Can Poppy Seeds Cause a False Positive Drug Test?

Poppy Seeds and Opiate Drug Tests

If you have been in addiction recovery for any length of time, you have likely heard that consuming foods that contain poppy seeds can lead to false positive drug tests. Is this true, and if so, what can you do to prevent false positive drug tests from occurring?

Yes – consuming foods that contain poppy seeds, like poppy seed bagels or lemon poppy seed muffins, can result in falsely testing positive for opiates. An individual could test positive for both of these opioids for up to one entire day after consuming a food containing poppy seeds. Every part of the poppy plant is known to contain or carry opium alkaloids like codeine and morphine. However, consuming foods that contain poppy seeds will not result in any form of a physical or psychological high – unless unwashed poppy seeds are boiled into a tea, which can have psychoactive effects when taken in high doses.

It is highly recommended that men and women who are in early recovery or who are being drug tested regularly for any other reason entirely avoid poppy seeds in all forms. But what happens if you forget, and you do eat something that contains these small black seeds? It is not the end of the world – but there are some steps you should take to prevent unnecessary consequences.

What Happens When You Get a False Positive Drug Test?

Even just eating one bagel, piece of cake or muffin that contains poppy seeds can be enough for a false positive drug test result. If you have a slip of judgment, and you snack on something that contains Poppy seeds, the best thing to do is to inform your counselor and your outpatient treatment center (or whoever it is that administers your drug tests) as quickly as possible. Mistakes do happen from time to time, and there is a good chance that whoever administers your drug test will be understanding of your situation as long as you are open and upfront as quickly as you can be.

Studies show that opiates can be detected in as little as two hours after the food is consumed, and if more poppy seeds are consumed then there is a higher chance that a false-positive test result will occur. However, trace amounts of codeine and morphine generally only stay in the bloodstream for 60 hours or less, meaning that if you have scheduled drug tests at the same time every week, you will be okay so long as you consumed the food two or three days before the test. It is still important that you inform whoever is administering the drug test just in case.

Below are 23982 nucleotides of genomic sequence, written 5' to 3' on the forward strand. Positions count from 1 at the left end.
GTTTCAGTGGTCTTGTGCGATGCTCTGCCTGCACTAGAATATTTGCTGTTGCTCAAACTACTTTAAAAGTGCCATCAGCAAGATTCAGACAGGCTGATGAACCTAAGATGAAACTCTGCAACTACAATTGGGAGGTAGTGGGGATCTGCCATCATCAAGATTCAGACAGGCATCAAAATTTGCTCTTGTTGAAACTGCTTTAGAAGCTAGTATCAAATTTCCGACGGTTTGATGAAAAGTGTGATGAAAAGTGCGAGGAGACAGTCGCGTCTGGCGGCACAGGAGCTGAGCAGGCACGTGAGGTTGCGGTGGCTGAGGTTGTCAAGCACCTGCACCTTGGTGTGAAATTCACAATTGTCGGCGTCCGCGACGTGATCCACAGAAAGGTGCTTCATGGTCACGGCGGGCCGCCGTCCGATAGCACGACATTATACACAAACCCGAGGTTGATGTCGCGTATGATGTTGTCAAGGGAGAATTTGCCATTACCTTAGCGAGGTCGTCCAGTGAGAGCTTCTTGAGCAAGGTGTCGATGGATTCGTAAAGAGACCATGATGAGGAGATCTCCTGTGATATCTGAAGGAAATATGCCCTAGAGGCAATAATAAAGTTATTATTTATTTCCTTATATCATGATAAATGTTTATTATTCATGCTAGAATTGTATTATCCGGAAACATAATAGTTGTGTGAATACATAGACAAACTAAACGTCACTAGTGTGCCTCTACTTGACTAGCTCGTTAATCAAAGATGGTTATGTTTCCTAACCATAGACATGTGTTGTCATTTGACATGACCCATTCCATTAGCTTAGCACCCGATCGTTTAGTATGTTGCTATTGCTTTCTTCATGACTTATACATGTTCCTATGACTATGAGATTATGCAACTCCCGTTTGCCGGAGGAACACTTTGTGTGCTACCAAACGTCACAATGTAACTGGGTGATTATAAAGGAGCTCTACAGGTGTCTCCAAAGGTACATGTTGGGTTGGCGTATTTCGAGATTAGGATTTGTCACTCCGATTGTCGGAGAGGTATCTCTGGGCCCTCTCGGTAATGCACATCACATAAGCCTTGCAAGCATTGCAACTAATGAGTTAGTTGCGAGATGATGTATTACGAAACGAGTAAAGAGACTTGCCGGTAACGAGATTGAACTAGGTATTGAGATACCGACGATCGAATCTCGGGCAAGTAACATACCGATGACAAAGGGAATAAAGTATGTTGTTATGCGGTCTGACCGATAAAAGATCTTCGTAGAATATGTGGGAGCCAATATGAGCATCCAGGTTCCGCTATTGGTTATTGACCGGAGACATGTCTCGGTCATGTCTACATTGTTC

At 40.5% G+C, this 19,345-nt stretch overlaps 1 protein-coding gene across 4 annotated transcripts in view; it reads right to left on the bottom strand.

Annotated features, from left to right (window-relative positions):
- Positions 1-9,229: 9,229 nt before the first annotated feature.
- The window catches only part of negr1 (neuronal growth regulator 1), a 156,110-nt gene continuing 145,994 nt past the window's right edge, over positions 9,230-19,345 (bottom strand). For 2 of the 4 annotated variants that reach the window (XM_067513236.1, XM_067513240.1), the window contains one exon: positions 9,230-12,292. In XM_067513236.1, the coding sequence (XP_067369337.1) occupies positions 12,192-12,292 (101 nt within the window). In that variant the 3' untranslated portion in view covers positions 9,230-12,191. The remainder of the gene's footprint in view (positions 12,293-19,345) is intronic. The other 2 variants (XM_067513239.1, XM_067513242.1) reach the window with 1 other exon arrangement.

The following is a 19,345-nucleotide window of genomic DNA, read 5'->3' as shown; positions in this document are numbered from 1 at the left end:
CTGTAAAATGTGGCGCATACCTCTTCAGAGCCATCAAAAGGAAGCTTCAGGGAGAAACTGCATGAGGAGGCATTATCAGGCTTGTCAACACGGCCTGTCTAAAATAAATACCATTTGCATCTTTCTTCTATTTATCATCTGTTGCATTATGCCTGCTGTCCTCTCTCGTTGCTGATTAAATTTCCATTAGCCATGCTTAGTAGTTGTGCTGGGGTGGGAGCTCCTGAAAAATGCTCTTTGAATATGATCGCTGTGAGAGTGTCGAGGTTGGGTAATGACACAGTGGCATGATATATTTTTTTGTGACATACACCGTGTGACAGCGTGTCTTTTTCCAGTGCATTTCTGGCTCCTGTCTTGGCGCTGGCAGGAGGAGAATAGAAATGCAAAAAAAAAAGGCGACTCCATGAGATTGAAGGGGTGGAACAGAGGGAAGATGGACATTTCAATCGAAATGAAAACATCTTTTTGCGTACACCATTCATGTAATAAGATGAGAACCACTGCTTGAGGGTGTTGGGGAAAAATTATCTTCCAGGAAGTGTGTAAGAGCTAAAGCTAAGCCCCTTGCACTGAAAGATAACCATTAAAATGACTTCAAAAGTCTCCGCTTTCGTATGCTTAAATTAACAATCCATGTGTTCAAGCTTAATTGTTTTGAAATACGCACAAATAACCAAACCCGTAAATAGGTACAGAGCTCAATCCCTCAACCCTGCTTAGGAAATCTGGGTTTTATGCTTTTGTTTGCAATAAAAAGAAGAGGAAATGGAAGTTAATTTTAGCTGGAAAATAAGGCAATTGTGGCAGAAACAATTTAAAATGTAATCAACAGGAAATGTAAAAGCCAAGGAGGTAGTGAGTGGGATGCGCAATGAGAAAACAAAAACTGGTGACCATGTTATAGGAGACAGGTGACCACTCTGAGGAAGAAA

Taking Necessary Precautions in Early Recovery

For those who are in early recovery, it is best to get into the habit of being as cautious as possible. Be cognizant of the foods you are eating and what you are drinking, and avoid anything that has the potential to interfere with the results of a drug test. Drug tests are given to keep men and women who are new to recovery as accountable as possible, and this accountability is compromised when foods like poppy seeds are eaten – we are all liable to make a mistake or two, but you must continue to learn from your mistakes and avoid making the same mistake twice.

How Voices of Mental Health Can Help

Voices of Mental Health offers inside and information on dual diagnosis treatment options. We are a team of dedicated mental health experts with a long-standing passion for helping others overcome substance abuse and mental illness, ultimately achieving peace, fulfillment, and serenity. If you have any questions about mental health, addiction, or co-occurring disorders, please feel free to reach out to us today.

Medically Reviewed: September 25, 2019

Dr Ashley

Cayla Clark, BA

Medical Reviewer

Chief Editor

All of the information on this page has been reviewed and verified by a certified addiction professional.

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Dr Ashley Murray obtained her MBBCh Cum Laude in 2016. She currently practices in the public domain in South Africa. She has an interest in medical writing and has a keen interest in evidence-based medicine.

All of the information on this page has been reviewed and verified by a certified addiction professional.